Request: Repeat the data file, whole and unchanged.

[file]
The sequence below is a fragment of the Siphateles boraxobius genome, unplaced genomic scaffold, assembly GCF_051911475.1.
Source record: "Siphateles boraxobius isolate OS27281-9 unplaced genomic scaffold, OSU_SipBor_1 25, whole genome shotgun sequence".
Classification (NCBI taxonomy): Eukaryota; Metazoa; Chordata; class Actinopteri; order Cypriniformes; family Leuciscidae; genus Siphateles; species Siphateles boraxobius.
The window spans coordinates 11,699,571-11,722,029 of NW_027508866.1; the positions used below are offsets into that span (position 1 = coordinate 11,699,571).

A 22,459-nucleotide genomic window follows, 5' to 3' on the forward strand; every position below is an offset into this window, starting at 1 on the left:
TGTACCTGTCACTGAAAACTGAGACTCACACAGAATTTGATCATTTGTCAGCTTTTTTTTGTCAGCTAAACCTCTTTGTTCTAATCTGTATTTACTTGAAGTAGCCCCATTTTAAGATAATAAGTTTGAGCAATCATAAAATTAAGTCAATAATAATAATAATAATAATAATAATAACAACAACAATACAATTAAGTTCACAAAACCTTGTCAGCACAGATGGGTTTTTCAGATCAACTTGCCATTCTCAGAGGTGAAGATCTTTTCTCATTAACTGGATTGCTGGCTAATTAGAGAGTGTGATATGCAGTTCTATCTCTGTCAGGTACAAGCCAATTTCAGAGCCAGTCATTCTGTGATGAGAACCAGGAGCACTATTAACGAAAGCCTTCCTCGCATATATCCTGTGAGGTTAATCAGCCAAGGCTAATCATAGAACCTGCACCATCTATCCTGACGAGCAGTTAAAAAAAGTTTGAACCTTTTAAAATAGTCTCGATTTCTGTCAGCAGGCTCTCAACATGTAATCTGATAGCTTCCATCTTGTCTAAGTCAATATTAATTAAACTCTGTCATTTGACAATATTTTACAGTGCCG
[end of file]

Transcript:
The sequence below is a fragment of the Siphateles boraxobius genome, unplaced genomic scaffold, assembly GCF_051911475.1.
Source record: "Siphateles boraxobius isolate OS27281-9 unplaced genomic scaffold, OSU_SipBor_1 25, whole genome shotgun sequence".
Classification (NCBI taxonomy): Eukaryota; Metazoa; Chordata; class Actinopteri; order Cypriniformes; family Leuciscidae; genus Siphateles; species Siphateles boraxobius.
The window spans coordinates 11,699,571-11,722,029 of NW_027508866.1; the positions used below are offsets into that span (position 1 = coordinate 11,699,571).

A 22,459-nucleotide genomic window follows, 5' to 3' on the forward strand; every position below is an offset into this window, starting at 1 on the left:
TGTACCTGTCACTGAAAACTGAGACTCACACAGAATTTGATCATTTGTCAGCTTTTTTTTGTCAGCTAAACCTCTTTGTTCTAATCTGTATTTACTTGAAGTAGCCCCATTTTAAGATAATAAGTTTGAGCAATCATAAAATTAAGTCAATAATAATAATAATAATAATAATAATAACAACAACAATACAATTAAGTTCACAAAACCTTGTCAGCACAGATGGGTTTTTCAGATCAACTTGCCATTCTCAGAGGTGAAGATCTTTTCTCATTAACTGGATTGCTGGCTAATTAGAGAGTGTGATATGCAGTTCTATCTCTGTCAGGTACAAGCCAATTTCAGAGCCAGTCATTCTGTGATGAGAACCAGGAGCACTATTAACGAAAGCCTTCCTCGCATATATCCTGTGAGGTTAATCAGCCAAGGCTAATCATAGAACCTGCACCATCTATCCTGACGAGCAGTTAAAAAAAGTTTGAACCTTTTAAAATAGTCTCGATTTCTGTCAGCAGGCTCTCAACATGTAATCTGATAGCTTCCATCTTGTCTAAGTCAATATTAATTAAACTCTGTCATTTGACAATATTTTACAGTGCCG